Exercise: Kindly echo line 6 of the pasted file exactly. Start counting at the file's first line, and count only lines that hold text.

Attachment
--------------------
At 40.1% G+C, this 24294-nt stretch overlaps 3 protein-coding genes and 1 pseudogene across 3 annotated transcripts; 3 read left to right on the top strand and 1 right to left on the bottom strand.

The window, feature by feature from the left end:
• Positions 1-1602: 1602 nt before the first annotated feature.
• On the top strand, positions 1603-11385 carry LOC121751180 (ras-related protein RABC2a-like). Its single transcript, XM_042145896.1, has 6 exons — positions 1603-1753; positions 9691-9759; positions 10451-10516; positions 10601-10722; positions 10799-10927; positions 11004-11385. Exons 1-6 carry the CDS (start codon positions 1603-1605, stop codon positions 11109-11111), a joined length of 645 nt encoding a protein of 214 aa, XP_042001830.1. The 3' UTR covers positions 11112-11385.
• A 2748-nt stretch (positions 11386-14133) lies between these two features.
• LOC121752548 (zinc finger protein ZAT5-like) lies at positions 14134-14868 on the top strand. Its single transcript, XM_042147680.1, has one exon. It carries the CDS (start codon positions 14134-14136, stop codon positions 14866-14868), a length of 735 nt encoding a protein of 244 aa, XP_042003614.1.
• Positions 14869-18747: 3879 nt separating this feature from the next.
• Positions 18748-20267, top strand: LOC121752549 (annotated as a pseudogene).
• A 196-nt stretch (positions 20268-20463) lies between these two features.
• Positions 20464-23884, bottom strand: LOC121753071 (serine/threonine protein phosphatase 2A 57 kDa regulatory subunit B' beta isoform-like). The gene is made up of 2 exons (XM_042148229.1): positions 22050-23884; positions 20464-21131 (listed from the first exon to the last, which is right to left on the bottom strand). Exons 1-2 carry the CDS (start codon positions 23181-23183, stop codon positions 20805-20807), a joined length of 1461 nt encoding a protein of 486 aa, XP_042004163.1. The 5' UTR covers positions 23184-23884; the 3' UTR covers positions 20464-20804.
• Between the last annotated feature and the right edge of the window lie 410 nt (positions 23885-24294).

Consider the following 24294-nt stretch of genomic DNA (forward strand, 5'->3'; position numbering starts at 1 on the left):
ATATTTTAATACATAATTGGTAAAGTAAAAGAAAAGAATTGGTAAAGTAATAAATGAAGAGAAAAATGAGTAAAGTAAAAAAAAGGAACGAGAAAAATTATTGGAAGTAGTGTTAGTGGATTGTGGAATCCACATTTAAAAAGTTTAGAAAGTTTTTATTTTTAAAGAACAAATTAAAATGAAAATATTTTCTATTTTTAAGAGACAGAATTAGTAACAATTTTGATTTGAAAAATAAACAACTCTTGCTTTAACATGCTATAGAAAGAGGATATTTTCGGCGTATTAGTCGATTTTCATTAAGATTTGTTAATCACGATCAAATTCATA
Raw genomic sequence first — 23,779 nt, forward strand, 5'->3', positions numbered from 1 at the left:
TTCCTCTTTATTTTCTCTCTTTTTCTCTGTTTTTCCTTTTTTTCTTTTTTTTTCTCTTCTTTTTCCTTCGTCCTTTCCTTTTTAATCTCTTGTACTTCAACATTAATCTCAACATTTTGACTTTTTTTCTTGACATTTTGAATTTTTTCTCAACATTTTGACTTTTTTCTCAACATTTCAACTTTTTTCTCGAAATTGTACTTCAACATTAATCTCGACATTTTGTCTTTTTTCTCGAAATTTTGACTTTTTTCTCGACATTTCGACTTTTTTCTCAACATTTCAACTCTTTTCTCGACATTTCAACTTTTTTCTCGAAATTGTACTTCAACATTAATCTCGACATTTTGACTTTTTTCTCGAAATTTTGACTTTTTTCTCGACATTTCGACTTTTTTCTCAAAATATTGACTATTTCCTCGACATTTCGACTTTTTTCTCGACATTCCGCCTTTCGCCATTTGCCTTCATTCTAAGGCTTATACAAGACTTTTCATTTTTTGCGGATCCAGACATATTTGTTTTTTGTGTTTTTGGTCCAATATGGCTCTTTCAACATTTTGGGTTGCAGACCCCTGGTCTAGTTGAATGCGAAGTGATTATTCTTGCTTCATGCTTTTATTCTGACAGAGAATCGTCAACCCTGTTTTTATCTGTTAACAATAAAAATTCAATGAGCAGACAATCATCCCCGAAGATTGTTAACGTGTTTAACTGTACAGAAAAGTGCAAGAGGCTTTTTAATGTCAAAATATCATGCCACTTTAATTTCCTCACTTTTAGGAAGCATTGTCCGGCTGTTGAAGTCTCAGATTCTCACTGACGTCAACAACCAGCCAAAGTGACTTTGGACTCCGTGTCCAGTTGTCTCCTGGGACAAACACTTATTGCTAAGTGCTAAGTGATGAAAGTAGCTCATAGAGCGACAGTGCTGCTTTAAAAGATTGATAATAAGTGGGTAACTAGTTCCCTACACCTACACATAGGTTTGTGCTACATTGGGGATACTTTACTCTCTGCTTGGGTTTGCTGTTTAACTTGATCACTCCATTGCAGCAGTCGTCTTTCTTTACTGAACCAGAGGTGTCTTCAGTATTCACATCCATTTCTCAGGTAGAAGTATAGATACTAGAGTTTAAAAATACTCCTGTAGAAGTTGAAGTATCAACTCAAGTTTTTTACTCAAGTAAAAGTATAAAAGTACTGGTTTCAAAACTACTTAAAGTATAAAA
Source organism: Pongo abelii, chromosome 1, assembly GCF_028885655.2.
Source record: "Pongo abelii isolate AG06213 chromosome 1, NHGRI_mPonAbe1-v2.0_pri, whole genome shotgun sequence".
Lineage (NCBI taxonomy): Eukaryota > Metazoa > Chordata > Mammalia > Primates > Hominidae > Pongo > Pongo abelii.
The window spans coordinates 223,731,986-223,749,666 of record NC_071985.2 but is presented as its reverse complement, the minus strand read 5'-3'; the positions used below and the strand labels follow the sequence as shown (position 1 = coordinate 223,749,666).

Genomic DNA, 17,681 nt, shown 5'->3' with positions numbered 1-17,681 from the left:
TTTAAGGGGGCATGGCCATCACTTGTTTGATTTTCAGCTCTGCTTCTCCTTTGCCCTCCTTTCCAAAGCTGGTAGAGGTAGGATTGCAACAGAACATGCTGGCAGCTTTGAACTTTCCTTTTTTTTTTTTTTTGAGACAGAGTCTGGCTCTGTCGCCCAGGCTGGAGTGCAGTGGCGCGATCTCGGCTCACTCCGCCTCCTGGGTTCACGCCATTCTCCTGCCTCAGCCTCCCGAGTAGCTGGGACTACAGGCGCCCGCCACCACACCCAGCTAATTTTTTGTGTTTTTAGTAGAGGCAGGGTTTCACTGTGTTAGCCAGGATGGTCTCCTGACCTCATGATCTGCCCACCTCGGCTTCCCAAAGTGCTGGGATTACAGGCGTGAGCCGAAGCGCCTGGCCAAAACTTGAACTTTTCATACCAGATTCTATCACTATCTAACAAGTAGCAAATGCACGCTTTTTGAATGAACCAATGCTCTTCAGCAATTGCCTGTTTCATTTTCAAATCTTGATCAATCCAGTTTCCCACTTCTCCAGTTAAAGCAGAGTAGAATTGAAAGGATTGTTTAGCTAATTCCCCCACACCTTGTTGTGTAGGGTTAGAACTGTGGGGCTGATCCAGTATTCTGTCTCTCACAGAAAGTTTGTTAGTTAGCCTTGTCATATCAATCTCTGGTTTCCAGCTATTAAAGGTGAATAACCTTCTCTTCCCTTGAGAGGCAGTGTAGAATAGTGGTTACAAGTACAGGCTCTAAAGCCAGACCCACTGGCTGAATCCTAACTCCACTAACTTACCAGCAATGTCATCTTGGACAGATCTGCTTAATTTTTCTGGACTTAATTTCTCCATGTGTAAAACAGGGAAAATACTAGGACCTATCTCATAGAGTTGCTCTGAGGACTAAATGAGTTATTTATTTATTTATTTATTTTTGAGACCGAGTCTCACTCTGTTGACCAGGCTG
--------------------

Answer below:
• LOC121752548 (zinc finger protein ZAT5-like) lies at positions 14134-14868 on the top strand. Its single transcript, XM_042147680.1, has one exon. It carries the CDS (start codon positions 14134-14136, stop codon positions 14866-14868), a length of 735 nt encoding a protein of 244 aa, XP_042003614.1.